Homage to Marguerite Duras, on ‘Le ravissement de Lol V. Stein’ : December 1965 : Jacques Lacan

by Julia Evans on December 1, 1965

Homage to Marguerite Duras, on ‘Le ravissement de Lol V. Stein’ :

translated by Peter Connor :

in Marguerite Duras, Marguerite Duras : 1987 : San Francisco CA : City Light Books, p122-129

Available at www.LacanianWorksExchange.net  /lacan 


See www.Freud2Lacan.com, available here

In French :

Published as ‘Hommage fait à Marguerite Duras, du Ravissement de Lol V. Stein’ : Cahiers Renauld-Berrault : December 1965 : 52 : p7-15

Published in Ornicar ? revue du Champ freudien no. 34, juillet-sept. 1985, p7-13

Published at École Lacanienne (pas tout Lacan) : here  & available   Hommage fait à Marguerite Duras, du Ravissement de Lol. V. Stein or here

Published in Autres Écrits: 2001 : Jacques Lacan  or here : Hommage fait à Marguerite Duras, du ravissement de Lol V. Stein.    p191 – 198

A Background Commentary:

From: ‘Every hour a glass of wine’ – the female writers who drank

The long list of male alcoholic authors is well known, but what about their literary sisters? Olivia Laing looks back on the great female writers who sought refuge in the bottle and salvation on the page

By Olivia Laing : The Guardian : Friday 13 June 2014 14.00 BST or published in the Saturday Review Section on 14th June 2014 : Available here

Quote: If you write a book about alcohol and male writers, as I did, the one question you’ll be asked more than any other is: what about the women? Are there any alcoholic female writers? And are their stories the same, or different? The answer to the first question is easy. Yes, of course there are, among them such brilliant, restless figures as Jean Rhys, Jean Stafford, Marguerite Duras, Patricia Highsmith, Elizabeth Bishop, Jane Bowles, Anne Sexton, Carson McCullers, Dorothy Parker and Shirley Jackson. Alcoholism is more prevalent in men than women (in 2013, the NHS calculated that 9% of men and 4% of women were alcohol-dependent). Still, there is no shortage of female drinkers; no lack of falling-down afternoons and binges that stretch sweatily into days. Female writers haven’t been immune to the lure of the bottle, nor to getting into the kinds of trouble – the fights and arrests, the humiliating escapades, the slow poisoning of friendships and familial relations – that have dogged their male colleagues? … And how about society’s responses, particularly in the lubricated, tipsy 20th century; the golden age, if one can call it that, of alcohol and the writer?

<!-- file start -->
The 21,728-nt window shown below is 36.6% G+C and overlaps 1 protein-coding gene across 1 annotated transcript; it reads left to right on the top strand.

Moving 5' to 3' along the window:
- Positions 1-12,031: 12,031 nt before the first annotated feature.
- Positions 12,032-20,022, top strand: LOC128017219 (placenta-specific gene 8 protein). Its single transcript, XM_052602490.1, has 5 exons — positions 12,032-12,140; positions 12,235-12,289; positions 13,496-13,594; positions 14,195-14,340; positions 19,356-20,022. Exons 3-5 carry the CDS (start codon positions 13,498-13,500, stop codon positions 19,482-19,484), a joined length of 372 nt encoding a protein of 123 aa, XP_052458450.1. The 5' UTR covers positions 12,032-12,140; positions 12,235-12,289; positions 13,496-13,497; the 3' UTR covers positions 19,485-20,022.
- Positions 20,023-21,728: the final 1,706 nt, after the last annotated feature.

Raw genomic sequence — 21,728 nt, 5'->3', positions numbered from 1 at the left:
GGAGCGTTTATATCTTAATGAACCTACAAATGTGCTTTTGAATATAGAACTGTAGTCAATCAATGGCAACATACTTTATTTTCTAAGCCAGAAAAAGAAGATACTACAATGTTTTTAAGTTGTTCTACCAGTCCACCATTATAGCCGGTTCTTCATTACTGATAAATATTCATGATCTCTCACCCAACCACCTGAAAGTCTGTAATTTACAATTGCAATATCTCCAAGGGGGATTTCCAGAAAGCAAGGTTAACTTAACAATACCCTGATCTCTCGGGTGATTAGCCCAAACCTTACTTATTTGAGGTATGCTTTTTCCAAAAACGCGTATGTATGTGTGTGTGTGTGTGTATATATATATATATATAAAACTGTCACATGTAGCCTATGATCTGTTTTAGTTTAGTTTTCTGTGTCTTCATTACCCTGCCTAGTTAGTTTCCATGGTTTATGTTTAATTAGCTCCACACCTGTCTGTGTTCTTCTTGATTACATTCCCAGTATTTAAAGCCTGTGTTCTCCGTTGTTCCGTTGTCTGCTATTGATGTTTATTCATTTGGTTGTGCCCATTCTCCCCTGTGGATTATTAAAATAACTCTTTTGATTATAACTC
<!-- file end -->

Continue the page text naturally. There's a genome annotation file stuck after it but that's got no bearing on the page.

In her 1987 book Practicalities, the French novelist and film-maker Marguerite Duras says many shocking things about what it means to be a woman and a writer. One of her most striking statements is about the difference between male and female drinking – or rather the difference in how the two are perceived. “When a woman drinks,” she writes, “it’s as if an animal were drinking, or a child. Alcoholism is scandalous in a woman, and a female alcoholic is rare, a serious matter. It’s a slur on the divine in our nature.” Ruefully, she adds a personal coda: “I realised the scandal I was creating around me.”

She’d been an alcoholic, she figured, from the moment of her first drink. Sometimes she managed to stop for years at a time, but during her bingeing periods she’d go all-out: start as soon as she woke up, pausing to vomit the first two glasses, then polishing off as many as eight litres of Bordeaux before passing out in a stupor. “I drank because I was an alcoholic,” she told the New York Times in 1991. “I was a real one – like a writer. I’m a real writer, I was a real alcoholic. I drank red wine to fall asleep. Afterwards, Cognac in the night. Every hour a glass of wine and in the morning Cognac after coffee, and afterwards I wrote. What is astonishing when I look back is how I managed to write.”